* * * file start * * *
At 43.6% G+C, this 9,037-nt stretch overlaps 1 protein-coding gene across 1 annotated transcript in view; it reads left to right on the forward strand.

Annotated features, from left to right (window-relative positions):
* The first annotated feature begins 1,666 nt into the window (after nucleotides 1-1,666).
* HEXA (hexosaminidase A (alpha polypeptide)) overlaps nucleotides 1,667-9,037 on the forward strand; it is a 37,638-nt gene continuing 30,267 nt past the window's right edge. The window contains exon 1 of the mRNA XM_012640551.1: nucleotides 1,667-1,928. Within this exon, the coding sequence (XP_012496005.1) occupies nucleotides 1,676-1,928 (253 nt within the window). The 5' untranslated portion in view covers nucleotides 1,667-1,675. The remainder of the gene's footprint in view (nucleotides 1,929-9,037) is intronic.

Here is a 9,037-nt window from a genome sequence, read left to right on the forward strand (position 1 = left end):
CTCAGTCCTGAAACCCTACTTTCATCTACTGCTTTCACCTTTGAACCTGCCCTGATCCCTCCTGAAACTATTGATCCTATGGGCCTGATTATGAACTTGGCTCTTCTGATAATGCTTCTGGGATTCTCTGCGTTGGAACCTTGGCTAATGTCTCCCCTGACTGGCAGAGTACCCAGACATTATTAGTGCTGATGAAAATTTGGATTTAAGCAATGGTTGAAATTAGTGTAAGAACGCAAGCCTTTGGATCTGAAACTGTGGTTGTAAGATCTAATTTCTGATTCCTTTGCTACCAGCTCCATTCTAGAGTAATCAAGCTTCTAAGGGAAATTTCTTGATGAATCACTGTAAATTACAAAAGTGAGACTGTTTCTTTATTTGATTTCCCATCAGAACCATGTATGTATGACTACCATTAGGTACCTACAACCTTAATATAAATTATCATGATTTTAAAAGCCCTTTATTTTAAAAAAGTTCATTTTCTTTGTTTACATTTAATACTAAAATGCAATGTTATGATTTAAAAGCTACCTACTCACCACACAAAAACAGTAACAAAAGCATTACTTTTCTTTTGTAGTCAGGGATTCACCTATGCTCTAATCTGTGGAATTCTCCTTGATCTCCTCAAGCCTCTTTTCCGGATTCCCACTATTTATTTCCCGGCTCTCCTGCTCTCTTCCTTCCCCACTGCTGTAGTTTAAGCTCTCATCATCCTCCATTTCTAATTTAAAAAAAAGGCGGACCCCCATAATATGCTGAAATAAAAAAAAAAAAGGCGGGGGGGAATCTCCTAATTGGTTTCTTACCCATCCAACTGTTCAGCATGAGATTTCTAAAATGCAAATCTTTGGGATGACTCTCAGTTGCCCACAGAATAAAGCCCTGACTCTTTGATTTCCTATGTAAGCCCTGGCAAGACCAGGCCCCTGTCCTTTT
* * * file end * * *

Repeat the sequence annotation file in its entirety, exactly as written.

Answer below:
At 43.6% G+C, this 9,037-nt stretch overlaps 1 protein-coding gene across 1 annotated transcript in view; it reads left to right on the forward strand.

Annotated features, from left to right (window-relative positions):
* The first annotated feature begins 1,666 nt into the window (after nucleotides 1-1,666).
* HEXA (hexosaminidase A (alpha polypeptide)) overlaps nucleotides 1,667-9,037 on the forward strand; it is a 37,638-nt gene continuing 30,267 nt past the window's right edge. The window contains exon 1 of the mRNA XM_012640551.1: nucleotides 1,667-1,928. Within this exon, the coding sequence (XP_012496005.1) occupies nucleotides 1,676-1,928 (253 nt within the window). The 5' untranslated portion in view covers nucleotides 1,667-1,675. The remainder of the gene's footprint in view (nucleotides 1,929-9,037) is intronic.

Here is a 9,037-nt window from a genome sequence, read left to right on the forward strand (position 1 = left end):
CTCAGTCCTGAAACCCTACTTTCATCTACTGCTTTCACCTTTGAACCTGCCCTGATCCCTCCTGAAACTATTGATCCTATGGGCCTGATTATGAACTTGGCTCTTCTGATAATGCTTCTGGGATTCTCTGCGTTGGAACCTTGGCTAATGTCTCCCCTGACTGGCAGAGTACCCAGACATTATTAGTGCTGATGAAAATTTGGATTTAAGCAATGGTTGAAATTAGTGTAAGAACGCAAGCCTTTGGATCTGAAACTGTGGTTGTAAGATCTAATTTCTGATTCCTTTGCTACCAGCTCCATTCTAGAGTAATCAAGCTTCTAAGGGAAATTTCTTGATGAATCACTGTAAATTACAAAAGTGAGACTGTTTCTTTATTTGATTTCCCATCAGAACCATGTATGTATGACTACCATTAGGTACCTACAACCTTAATATAAATTATCATGATTTTAAAAGCCCTTTATTTTAAAAAAGTTCATTTTCTTTGTTTACATTTAATACTAAAATGCAATGTTATGATTTAAAAGCTACCTACTCACCACACAAAAACAGTAACAAAAGCATTACTTTTCTTTTGTAGTCAGGGATTCACCTATGCTCTAATCTGTGGAATTCTCCTTGATCTCCTCAAGCCTCTTTTCCGGATTCCCACTATTTATTTCCCGGCTCTCCTGCTCTCTTCCTTCCCCACTGCTGTAGTTTAAGCTCTCATCATCCTCCATTTCTAATTTAAAAAAAAGGCGGACCCCCATAATATGCTGAAATAAAAAAAAAAAAGGCGGGGGGGAATCTCCTAATTGGTTTCTTACCCATCCAACTGTTCAGCATGAGATTTCTAAAATGCAAATCTTTGGGATGACTCTCAGTTGCCCACAGAATAAAGCCCTGACTCTTTGATTTCCTATGTAAGCCCTGGCAAGACCAGGCCCCTGTCCTTTT